Johannesburg - The new and the well established political parties will go head-to-head in Limpopo in the May 8 general elections, with the Economic Freedom Fighters (EFF) on a mission to win more votes and reduce the African National Congress' (ANC) majority in South Africa's far north border province.
This year's elections are billed as the most crucial since South Africa's first democratic elections in 1994. The national ballot paper has a record 48 political parties,19 more parties compared to the 2014 general elections.
The Electoral Commission of South Africa's statistics show that Limpopo has 2,606,917 registered voters. At least 1,547,918 of them are female and 1,058,999 male.
The ANC is in charge in the Limpopo legislature with 39 seats, followed by the EFF with nine, while the Democratic Alliance (DA) has three seats. In 2014, the ANC received 78.97 percent of the votes cast, the EFF garnered 10.27 percent and the DA 6.6 percent.
The EFF, formed only in 2013, took over from the DA as the official opposition in the legislature. In the next elections two years later - the local government elections in 2016 - the red berets received 16.73 percent of Limpopo votes, while the DA got just over eight percent.
It remains to be seen whether the DA will be able to reclaim its second spot in the province as the militant EFF continues to grow in popularity, especially among young people.
Limpopo is also EFF leader Julius Malema's home province, and the firebrand politician is adamant that his party will take over from the ANC after May 8. He told journalists at a recent briefing in Johannesburg that his party will certainly govern in at least three provinces.
"We are the official opposition now in Limpopo and the North West, and we going to be in government. Before you become number one, you have to be number two ... we are number two in those provinces [after the ANC]...we are going to be number one. But it looks like we won' t be number two here in Gauteng...we will instead be number one," he said at the time.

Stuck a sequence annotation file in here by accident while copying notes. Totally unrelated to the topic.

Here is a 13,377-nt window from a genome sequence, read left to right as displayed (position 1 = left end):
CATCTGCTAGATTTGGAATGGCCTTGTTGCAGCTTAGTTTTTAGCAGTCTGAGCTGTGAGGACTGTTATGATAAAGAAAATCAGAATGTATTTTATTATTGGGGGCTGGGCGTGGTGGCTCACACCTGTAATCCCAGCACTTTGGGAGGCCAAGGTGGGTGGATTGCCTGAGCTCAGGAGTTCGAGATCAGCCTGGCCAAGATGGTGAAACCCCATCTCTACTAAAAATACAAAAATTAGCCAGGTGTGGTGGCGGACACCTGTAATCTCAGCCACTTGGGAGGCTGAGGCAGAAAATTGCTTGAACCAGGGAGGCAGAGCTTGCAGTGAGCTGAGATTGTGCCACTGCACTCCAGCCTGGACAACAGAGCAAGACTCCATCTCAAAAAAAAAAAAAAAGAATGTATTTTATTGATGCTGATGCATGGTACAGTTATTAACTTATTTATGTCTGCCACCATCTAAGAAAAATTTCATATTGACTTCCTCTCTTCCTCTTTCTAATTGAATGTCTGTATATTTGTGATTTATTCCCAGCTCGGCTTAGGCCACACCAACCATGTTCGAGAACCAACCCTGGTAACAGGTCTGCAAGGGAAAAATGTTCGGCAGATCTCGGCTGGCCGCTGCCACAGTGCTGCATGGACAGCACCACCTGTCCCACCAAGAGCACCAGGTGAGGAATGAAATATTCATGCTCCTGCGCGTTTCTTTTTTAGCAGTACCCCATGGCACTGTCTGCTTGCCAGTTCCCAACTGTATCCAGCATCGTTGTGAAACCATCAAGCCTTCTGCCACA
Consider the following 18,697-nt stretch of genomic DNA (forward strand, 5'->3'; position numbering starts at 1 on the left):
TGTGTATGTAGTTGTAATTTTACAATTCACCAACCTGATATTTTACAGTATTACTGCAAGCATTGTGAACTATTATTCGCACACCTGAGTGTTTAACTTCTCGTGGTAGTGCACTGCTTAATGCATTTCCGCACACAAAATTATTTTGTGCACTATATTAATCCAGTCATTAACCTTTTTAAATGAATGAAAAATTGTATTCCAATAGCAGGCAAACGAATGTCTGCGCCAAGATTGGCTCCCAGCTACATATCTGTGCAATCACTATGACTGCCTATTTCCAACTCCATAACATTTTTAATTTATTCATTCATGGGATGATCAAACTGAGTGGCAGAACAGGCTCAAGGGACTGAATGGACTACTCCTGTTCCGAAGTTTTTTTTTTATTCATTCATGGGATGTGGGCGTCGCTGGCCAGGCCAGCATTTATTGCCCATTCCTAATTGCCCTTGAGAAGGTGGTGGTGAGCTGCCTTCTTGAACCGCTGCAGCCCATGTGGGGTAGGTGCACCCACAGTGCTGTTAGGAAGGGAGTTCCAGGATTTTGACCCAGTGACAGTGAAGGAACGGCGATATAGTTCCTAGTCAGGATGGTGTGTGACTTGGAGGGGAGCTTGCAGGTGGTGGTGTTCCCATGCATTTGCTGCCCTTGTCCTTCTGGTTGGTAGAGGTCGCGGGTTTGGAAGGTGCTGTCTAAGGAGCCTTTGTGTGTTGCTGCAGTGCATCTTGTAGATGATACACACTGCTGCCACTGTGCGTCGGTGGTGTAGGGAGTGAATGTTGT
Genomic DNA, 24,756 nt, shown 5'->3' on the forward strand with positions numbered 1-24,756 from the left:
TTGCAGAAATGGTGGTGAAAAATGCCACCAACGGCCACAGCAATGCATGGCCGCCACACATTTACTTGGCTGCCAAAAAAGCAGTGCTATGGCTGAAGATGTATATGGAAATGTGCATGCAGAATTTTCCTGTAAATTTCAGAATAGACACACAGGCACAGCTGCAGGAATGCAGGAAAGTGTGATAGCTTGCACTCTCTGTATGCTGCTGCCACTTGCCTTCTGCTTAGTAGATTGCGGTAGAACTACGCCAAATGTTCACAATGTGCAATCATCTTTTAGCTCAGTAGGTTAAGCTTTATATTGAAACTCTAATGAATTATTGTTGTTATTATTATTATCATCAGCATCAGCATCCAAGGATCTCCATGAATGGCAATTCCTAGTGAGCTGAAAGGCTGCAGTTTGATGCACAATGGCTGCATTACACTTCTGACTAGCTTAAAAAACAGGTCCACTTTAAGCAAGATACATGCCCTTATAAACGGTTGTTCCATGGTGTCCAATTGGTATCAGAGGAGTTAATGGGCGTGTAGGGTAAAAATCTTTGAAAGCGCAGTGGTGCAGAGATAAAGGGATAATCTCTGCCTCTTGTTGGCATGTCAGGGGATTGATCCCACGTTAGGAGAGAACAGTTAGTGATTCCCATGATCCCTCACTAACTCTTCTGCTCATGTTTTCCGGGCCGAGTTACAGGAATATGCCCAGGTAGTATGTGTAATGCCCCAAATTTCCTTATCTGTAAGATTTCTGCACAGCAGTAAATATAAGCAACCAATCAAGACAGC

True to their leader's words, the party has fashioned itself as the "government in waiting".
The streets of Malema's hometown Polokwane township of Seshego are adorned with huge EFF billboards and placards boldly bearing his face. Seshego is Malema's backyard and an EFF stronghold.
But the ANC under President Cyril Ramaphosa looks ready for the challenge of the red-shirted EFF. When Ramaphosa took his party's campaign to Seshego this week, the ANC campaign truck, stationed just a stone's throw away from Malema's home, attracted hundreds of supporters singing the ruling party's praises.
The president had earlier met with traditional leaders at the Moletši Moshate Tribal Council who endorsed his party.
Speaking to supporters in SePedi, Ramaphosa said it was clear that Seshego was the home of the ANC, and that ''smaller parties'' do not stand a chance against the ANC in Limpopo.
"There are small parties all over saying they are government in waiting. There is no such, it is the ANC only that is in waiting. They will see that ANC will continue to win, with even an increased majority," said Ramaphosa as he fired a shot across the EFF's bow.
But the ANC's task to gain more votes in Limpopo will not be an easy one despite the "Ramaphoria" that has boosted the ANC's popularity amid a myriad corruption scandals which have been linked to the party.
However, the EFF which garnered a popular following on the back of its incessant and over-the-top carping of former ANC president Jacob Zuma over his corruption-tainted rule, have their own skeletons in the form of the VBS banking scandal which saw large-scale looting of the mutual bank and allegations that leading EFF figures profited.
While a number of new political entrants will be trying to make an impression on the voting public over the next three weeks, the ANC in Limpopo will be keen to make up for lost lost ground, notably at Modimolle-Mookgopong and Thabazimbi municipalities where coalitions between the EFF, DA and Freedom Front Plus took control after the 2016 local government polls.
The municipal poll results were a serious blow to the governing party which up until then had consistently received overwhelming support in the province. In order to reclaim these votes - in the face of a determined onslaught from the EFF - the ANC has no other choice but to go back to Limpopo voters who rejected it in 2016 and present a convincing plea for a second chance.
African News Agency (ANA)